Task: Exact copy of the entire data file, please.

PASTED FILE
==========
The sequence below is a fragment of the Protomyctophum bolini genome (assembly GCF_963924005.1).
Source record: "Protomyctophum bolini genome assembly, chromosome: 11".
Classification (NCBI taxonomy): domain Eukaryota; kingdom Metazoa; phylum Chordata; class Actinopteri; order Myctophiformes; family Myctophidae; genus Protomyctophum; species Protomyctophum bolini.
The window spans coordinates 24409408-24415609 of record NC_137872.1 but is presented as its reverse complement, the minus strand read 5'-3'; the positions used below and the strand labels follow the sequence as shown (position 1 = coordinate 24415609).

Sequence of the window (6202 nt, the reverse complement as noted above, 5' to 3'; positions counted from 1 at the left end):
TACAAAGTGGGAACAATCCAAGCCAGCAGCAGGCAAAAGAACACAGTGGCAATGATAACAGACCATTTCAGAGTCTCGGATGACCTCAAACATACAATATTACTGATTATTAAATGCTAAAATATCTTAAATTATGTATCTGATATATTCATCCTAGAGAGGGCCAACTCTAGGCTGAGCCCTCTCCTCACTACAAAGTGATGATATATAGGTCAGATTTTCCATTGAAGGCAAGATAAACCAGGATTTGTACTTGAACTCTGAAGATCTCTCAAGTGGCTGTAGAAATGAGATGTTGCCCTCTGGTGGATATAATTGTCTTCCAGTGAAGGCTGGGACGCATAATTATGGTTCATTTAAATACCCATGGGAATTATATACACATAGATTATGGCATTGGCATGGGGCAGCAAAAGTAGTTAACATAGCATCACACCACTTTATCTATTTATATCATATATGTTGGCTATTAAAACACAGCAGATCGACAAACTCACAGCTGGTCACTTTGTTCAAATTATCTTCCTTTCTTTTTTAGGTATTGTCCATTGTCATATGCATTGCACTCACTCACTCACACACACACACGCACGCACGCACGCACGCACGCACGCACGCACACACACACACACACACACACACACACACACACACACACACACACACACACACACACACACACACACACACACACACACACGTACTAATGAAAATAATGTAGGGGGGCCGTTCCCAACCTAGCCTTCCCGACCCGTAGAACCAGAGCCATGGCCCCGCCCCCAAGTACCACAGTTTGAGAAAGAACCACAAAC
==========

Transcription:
The sequence below is a fragment of the Protomyctophum bolini genome (assembly GCF_963924005.1).
Source record: "Protomyctophum bolini genome assembly, chromosome: 11".
Classification (NCBI taxonomy): domain Eukaryota; kingdom Metazoa; phylum Chordata; class Actinopteri; order Myctophiformes; family Myctophidae; genus Protomyctophum; species Protomyctophum bolini.
The window spans coordinates 24409408-24415609 of record NC_137872.1 but is presented as its reverse complement, the minus strand read 5'-3'; the positions used below and the strand labels follow the sequence as shown (position 1 = coordinate 24415609).

Sequence of the window (6202 nt, the reverse complement as noted above, 5' to 3'; positions counted from 1 at the left end):
TACAAAGTGGGAACAATCCAAGCCAGCAGCAGGCAAAAGAACACAGTGGCAATGATAACAGACCATTTCAGAGTCTCGGATGACCTCAAACATACAATATTACTGATTATTAAATGCTAAAATATCTTAAATTATGTATCTGATATATTCATCCTAGAGAGGGCCAACTCTAGGCTGAGCCCTCTCCTCACTACAAAGTGATGATATATAGGTCAGATTTTCCATTGAAGGCAAGATAAACCAGGATTTGTACTTGAACTCTGAAGATCTCTCAAGTGGCTGTAGAAATGAGATGTTGCCCTCTGGTGGATATAATTGTCTTCCAGTGAAGGCTGGGACGCATAATTATGGTTCATTTAAATACCCATGGGAATTATATACACATAGATTATGGCATTGGCATGGGGCAGCAAAAGTAGTTAACATAGCATCACACCACTTTATCTATTTATATCATATATGTTGGCTATTAAAACACAGCAGATCGACAAACTCACAGCTGGTCACTTTGTTCAAATTATCTTCCTTTCTTTTTTAGGTATTGTCCATTGTCATATGCATTGCACTCACTCACTCACACACACACACGCACGCACGCACGCACGCACGCACGCACGCACACACACACACACACACACACACACACACACACACACACACACACACACACACACACACACACACACACACACACACACACGTACTAATGAAAATAATGTAGGGGGGCCGTTCCCAACCTAGCCTTCCCGACCCGTAGAACCAGAGCCATGGCCCCGCCCCCAAGTACCACAGTTTGAGAAAGAACCACAAAC